[cfe-dev] parallel C++
Michael Ferguson via cfe-dev
cfe-dev at lists.llvm.org
Mon Dec 3 06:50:32 PST 2018
In the related work category, I'd also suggest you look at X10  and
I'm not involved in the C++ standards, but I think it's unlikely
you'll get any traction there if the starting point is to discard the
C++ memory model (among other things).
Changing method calls into network messages is a capability that X10
has, as far as I know. I work on Chapel and tend to view that approach
as a language design that unnecessarily couples two different ideas.
But, many of the other properties you described in your summary apply
to both of these languages (e.g. optimizing compilation for the target
network - or more generally, including the idea of distributed
programming in the language).
Also, I'll second Jeff's suggestion that you look at Charm++ in particular.
On Mon, Nov 26, 2018 at 10:27 PM Jeff Hammond via cfe-dev
<cfe-dev at lists.llvm.org> wrote:
> I’ll probably have more detailed comments later but the related work you may wish to consider includes:
> - UPC and Berkeley UPC++
> - Charm++
> - HPX from LSU
> - DASH (http://www.dash-project.org/)
> - MADNESS (https://arxiv.org/abs/1507.01888)
> There are quite a few dead parallel C++ dialects from the last millennium but it’s probably not worth your time to find and read about them.
> I’m very glad that you used MPI as your communication runtime. This will save you lots of pain.
> On Mon, Nov 26, 2018 at 2:57 PM Edward Givelberg via cfe-dev <cfe-dev at lists.llvm.org> wrote:
>> Chris Lattner suggested that I post to this mailing list.
>> I used Clang/LLVM to build a prototype for parallel
>> interpretation of C++. It's based on the idea that C++
>> objects can be constructed remotely, and accessed via
>> remote pointers, without changing the C++ syntax.
>> I am a mathematician, not an expert on compilers.
>> I am proposing changes to the C++ standard and to the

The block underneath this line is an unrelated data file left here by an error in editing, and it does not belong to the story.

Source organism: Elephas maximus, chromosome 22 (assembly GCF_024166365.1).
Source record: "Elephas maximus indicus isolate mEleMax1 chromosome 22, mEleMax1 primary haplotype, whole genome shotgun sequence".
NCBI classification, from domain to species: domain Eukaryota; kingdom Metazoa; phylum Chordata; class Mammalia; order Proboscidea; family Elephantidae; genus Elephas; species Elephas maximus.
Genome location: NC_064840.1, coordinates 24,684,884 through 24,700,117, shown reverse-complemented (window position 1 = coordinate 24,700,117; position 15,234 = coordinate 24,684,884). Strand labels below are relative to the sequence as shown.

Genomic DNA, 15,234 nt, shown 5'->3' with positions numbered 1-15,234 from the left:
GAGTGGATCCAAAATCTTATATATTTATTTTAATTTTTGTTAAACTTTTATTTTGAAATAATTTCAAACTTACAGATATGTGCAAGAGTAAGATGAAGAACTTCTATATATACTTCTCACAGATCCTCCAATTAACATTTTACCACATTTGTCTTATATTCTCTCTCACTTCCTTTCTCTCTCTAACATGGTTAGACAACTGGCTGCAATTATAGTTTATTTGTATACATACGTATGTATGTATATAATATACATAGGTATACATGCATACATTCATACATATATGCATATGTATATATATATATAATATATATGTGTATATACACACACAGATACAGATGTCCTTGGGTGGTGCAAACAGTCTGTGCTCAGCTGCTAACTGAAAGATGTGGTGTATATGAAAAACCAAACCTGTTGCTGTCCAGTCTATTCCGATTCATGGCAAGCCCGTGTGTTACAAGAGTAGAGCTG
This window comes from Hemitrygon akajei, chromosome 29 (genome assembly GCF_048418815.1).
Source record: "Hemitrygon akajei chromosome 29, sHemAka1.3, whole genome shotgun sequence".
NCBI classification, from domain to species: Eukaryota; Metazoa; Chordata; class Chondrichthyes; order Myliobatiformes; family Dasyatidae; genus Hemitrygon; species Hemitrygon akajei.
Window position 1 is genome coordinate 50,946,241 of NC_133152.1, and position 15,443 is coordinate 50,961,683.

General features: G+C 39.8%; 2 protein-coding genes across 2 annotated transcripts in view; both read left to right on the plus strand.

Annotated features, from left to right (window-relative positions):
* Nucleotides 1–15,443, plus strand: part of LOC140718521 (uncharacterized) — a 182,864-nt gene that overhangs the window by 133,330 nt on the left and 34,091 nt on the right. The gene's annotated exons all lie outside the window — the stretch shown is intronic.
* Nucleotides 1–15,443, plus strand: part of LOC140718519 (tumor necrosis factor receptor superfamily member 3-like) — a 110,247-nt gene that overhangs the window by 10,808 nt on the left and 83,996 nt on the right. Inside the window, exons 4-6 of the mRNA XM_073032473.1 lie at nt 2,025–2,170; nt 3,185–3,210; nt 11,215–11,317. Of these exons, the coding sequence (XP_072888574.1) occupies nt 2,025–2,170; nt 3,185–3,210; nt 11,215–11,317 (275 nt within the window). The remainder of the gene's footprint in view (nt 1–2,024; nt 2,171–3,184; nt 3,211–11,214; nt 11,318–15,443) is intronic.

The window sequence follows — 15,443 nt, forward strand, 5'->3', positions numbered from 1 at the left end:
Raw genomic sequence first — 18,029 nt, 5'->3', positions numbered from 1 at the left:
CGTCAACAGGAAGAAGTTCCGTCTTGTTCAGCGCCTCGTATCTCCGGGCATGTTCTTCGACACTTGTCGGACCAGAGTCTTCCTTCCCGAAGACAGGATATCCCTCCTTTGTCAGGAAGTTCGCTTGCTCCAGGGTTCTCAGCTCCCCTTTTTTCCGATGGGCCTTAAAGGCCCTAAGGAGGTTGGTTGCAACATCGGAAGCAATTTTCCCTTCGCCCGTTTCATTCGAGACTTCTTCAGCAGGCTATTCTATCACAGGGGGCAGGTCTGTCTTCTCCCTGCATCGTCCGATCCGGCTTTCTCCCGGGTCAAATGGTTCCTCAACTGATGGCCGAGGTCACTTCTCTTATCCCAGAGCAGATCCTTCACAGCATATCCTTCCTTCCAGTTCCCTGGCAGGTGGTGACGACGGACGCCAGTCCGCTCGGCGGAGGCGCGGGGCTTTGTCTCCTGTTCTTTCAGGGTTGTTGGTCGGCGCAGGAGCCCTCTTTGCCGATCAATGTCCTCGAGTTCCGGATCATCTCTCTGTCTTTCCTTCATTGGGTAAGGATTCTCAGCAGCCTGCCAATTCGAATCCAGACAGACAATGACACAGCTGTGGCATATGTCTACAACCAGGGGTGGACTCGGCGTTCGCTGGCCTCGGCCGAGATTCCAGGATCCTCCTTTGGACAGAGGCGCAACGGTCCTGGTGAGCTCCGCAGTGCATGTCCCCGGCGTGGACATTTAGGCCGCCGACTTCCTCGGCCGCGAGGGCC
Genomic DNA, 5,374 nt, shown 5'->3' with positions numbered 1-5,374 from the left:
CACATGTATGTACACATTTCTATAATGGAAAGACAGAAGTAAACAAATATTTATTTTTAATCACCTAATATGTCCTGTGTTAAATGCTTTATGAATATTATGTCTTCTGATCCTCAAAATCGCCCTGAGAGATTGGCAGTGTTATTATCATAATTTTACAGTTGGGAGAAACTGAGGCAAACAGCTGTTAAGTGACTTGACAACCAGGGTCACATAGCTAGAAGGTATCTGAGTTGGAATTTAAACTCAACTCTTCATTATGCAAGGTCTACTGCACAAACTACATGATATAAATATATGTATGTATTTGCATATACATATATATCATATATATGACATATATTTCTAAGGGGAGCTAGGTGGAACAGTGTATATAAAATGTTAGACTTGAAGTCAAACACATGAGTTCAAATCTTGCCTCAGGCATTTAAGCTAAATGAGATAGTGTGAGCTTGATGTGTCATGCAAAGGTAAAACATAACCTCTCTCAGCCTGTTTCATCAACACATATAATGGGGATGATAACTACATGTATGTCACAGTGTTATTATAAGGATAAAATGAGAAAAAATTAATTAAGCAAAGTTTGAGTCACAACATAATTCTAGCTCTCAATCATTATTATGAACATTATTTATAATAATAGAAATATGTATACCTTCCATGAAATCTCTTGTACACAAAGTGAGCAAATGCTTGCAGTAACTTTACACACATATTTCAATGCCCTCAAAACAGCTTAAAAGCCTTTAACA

>> compiler architecture, so I'm very interested to hear from
>> My paper is
>> Best regards,
>> A solution to the problem of parallel programming
>> E. Givelberg
>> The problem of parallel programming is the most important
>> open problem of computer engineering.
>> We show that object-oriented languages, such as C++,
>> can be interpreted as parallel programming languages,
>> and standard sequential programs can be parallelized automatically.
>> Parallel C++ code is typically more than ten times shorter than
>> the equivalent C++ code with MPI.
>> The large reduction in the number of lines of code in parallel C++
>> is primarily due to the fact that communications instructions,
>> including packing and unpacking of messages, are automatically
>> generated in the implementation of object operations.
>> We believe that implementation and standardization of parallel
>> object-oriented languages will drastically reduce the cost of
>> parallel programming.
>> his work provides the foundation for building a new computer
>> architecture, the multiprocessor computer, including
>> an object-oriented operating system and more energy-efficient,
>> and easily programmable, parallel hardware architecture.
>> The key software component of this architecture is a compiler
>> for object-oriented languages. We describe a novel compiler
>> architecture with a dedicated back end for the interconnect fabric,
>> making the network a part of a multiprocessor computer,
>> rather than a collection of pipes between processor nodes.
>> Such a compiler exposes the network hardware features
>> to the application, analyzes its network utilization, optimizes the
>> application as a whole, and generates the code for the
>> interconnect fabric and for the processors.
>> Since the information technology sector's electric power consumption
>> is very high, and rising rapidly, implementation and widespread
>> adoption of multiprocessor computer architecture
>> will significantly reduce the world's energy consumption.
>> cfe-dev mailing list
>> cfe-dev at lists.llvm.org
> Jeff Hammond
> jeff.science at gmail.com
> cfe-dev mailing list
> cfe-dev at lists.llvm.org
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